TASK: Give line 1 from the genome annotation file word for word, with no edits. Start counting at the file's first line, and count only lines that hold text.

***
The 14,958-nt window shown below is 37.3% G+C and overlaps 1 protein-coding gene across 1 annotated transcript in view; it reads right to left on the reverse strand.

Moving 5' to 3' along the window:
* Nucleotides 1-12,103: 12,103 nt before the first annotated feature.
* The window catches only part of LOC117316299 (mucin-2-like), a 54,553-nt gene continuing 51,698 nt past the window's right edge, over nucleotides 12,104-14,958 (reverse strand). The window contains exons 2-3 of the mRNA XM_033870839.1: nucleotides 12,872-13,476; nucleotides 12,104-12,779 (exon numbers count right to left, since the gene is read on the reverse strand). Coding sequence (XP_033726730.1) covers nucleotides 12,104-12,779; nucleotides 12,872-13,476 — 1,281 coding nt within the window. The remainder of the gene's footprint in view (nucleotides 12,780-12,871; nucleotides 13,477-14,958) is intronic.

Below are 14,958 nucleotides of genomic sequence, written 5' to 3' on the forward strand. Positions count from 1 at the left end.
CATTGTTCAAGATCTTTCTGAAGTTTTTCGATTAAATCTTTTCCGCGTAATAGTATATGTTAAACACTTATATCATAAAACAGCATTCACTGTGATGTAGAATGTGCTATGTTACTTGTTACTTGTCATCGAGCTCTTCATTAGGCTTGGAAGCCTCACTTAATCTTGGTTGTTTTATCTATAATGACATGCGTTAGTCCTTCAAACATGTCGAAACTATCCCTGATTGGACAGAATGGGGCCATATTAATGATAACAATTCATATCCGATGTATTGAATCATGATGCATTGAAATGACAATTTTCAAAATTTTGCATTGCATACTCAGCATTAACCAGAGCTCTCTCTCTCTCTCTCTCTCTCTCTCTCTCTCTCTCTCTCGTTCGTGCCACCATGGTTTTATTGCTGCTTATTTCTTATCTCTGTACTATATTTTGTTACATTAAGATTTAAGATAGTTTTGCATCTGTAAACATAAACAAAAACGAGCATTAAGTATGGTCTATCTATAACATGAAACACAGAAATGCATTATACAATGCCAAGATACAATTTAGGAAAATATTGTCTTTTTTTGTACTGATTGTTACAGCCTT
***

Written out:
The 14,958-nt window shown below is 37.3% G+C and overlaps 1 protein-coding gene across 1 annotated transcript in view; it reads right to left on the reverse strand.